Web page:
Tires are a critical component of your vehicle. Proper tire maintenance is important in extending the life of your tires and keeping your car running safely down the road.
Tread: the part of a tire that makes contact with the ground. Tread is molded into patterns, which contain grooves in the rubber designed to increase friction and expel water from beneath the tire to prevent hydroplaning.
Handling: describes the responsiveness of a tire to steering inputs.
All-season tires: Tires made for a variety of road conditions.
PSI: Pounds per square inch; used as a measurement of tire inflation pressure. Learn more in our Tire Video.
Circumferential grooves: grooves in the rubber of your tires arranged in a straight line around the circumference of the tire. These disperse water by cutting through it. Circumferential grooves in your tire help you have low rolling resistance, resistance to cupping, good rain traction, a smooth, quiet ride. However, these tires aren’t as reliable in snow and dirt.
Cupping: scalloped dips around the edge of the tread on one side or the other which usually indicates worn or bent suspension parts.
Tread wear: the inevitable result of driving on your tires, over time the friction between the tire and the road wears the rubber away; irregular tread wear patterns can be caused by larger problems like misalignment and under- or over-inflation.
Sidewall: the side of the tire; the part of the tire which does not make contact with the ground.
Siping: a series of slits in the tread of winter tires used to increase the number of edges that make contact with the ground to give your car more traction on ice and snow.
Rim: the portion of the wheel to which a tire is mounted.
Speed rating: alphabetical code which refers to the maximum speed a tire can handle as rated by the tire manufacturer.
Studded tires: designed to increase a tire’s traction on ice, studded tires contain hard metal or plastic devices for better grip. Check your state’s regulations to see if you’re permitted to use them in your state.
Snow chains: flexible metal chains that attach to tires to give better grip in the snow.
Uniform Tire Quality Grading (UTQG): printed on the sidewall, a tire’s UTQG consists of three factors and is assigned by the tire manufacturer. UTQG is listed as follows: Treadwear XXX Traction X Temperature X. These ratings can be compared within the same brand but not across brands.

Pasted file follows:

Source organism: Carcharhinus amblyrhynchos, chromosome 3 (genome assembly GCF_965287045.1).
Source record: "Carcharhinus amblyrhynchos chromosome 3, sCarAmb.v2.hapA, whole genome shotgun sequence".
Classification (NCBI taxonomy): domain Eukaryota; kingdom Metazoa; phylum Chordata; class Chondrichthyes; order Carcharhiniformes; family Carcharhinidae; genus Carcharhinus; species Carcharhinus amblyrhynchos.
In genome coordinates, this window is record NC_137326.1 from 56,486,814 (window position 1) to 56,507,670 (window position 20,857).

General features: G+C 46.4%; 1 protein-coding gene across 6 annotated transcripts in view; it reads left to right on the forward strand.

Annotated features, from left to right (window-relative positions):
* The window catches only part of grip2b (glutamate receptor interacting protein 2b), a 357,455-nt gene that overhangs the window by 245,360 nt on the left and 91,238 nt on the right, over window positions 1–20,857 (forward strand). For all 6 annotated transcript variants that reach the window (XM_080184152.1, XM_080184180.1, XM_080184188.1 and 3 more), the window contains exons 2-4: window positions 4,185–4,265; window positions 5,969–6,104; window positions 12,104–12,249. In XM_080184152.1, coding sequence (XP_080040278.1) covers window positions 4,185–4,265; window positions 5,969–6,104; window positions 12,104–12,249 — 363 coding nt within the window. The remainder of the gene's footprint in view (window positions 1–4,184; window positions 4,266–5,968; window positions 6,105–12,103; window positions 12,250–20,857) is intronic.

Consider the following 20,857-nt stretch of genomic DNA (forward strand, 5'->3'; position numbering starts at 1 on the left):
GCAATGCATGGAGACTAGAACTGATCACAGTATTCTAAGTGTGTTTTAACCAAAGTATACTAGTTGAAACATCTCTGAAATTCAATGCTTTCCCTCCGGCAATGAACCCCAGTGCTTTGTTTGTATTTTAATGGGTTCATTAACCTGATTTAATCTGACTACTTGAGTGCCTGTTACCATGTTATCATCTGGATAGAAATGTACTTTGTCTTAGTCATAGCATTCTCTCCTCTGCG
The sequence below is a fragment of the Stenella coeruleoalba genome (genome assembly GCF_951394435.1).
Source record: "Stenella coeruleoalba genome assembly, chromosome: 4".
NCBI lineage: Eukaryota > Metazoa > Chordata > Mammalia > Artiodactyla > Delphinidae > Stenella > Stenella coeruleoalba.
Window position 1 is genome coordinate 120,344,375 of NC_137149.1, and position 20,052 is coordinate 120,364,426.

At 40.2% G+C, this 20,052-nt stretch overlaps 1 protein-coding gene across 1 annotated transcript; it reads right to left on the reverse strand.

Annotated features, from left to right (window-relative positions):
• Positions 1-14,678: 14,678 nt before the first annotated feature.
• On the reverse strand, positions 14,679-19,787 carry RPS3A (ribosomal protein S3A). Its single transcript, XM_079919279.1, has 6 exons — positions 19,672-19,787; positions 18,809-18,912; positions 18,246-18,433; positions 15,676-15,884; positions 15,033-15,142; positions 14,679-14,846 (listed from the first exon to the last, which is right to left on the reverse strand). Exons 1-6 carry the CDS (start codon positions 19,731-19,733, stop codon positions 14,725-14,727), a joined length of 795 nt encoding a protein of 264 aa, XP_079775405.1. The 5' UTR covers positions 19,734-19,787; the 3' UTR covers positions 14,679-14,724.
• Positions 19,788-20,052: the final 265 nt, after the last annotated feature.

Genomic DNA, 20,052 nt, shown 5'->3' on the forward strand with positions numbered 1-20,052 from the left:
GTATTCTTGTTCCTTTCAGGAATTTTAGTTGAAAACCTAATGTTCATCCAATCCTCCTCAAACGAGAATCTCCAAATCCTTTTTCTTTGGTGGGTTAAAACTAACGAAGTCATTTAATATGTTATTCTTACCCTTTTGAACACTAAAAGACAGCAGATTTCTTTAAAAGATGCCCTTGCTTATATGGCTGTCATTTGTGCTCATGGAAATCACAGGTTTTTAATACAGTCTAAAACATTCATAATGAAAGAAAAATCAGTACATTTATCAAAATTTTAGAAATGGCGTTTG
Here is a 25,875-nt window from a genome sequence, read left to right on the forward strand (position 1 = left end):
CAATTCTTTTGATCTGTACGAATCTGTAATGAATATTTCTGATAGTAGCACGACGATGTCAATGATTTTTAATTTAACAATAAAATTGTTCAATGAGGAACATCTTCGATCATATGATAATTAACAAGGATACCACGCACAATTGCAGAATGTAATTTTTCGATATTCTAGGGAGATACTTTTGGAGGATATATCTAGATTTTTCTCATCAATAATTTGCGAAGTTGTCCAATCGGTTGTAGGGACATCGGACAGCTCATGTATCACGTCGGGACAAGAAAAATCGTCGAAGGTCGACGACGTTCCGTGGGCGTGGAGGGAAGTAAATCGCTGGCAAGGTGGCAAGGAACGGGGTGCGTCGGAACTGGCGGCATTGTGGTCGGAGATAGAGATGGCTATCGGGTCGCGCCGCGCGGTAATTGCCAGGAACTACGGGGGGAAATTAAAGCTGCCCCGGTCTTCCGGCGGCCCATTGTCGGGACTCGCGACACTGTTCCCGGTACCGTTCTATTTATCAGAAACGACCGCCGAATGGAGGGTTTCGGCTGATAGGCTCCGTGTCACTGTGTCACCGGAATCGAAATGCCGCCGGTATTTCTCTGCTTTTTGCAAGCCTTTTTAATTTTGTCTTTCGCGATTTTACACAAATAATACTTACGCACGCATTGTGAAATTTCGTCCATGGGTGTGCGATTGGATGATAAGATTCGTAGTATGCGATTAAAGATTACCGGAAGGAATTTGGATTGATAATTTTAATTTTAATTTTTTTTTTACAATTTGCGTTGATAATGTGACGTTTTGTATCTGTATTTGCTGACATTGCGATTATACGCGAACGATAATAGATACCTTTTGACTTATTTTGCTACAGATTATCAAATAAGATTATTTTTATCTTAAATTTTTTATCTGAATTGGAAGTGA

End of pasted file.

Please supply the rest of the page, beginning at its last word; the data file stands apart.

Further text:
Treadwear: the numeric portion of the UTQG, the tread wear grade is a comparative rating based on the wear rate of the tire when tested under controlled conditions on a specified government test track. Tread wear grades are not a guarantee of actual tire mileage as factors such as driving habits, climate and road characteristics impact tire longevity.
Traction: traction grades range from AA – C, with AA being the highest and C being the lowest. These grades represent the tire’s ability to stop on wet pavement as measured under controlled conditions on specified government test surfaces of asphalt and concrete. The testing does not take into account cornering, hydroplaning or acceleration.
Temperature: temperature grades range from A – C with A being the highest and C being the lowest. These grades represent the tire’s resistance to the generation of heat at speed.
Tire size: see full article at “Tire Size: Decoded”
DOT code: (Department of Transportation) all tires for use in the United States have a DOT code specifying the company, factory, mold, batch and date of production of the tire. The date of production is listed as such: two digits for week of the year plus two digits for year, or two digits for week of the year plus one digit for year for tires made prior to 2000 (example: 2204 represents a tire manufactured in the 22nd week of 2004).
Winter tires: tires designed specifically for extreme cold temperatures and for use in snowy or icy conditions.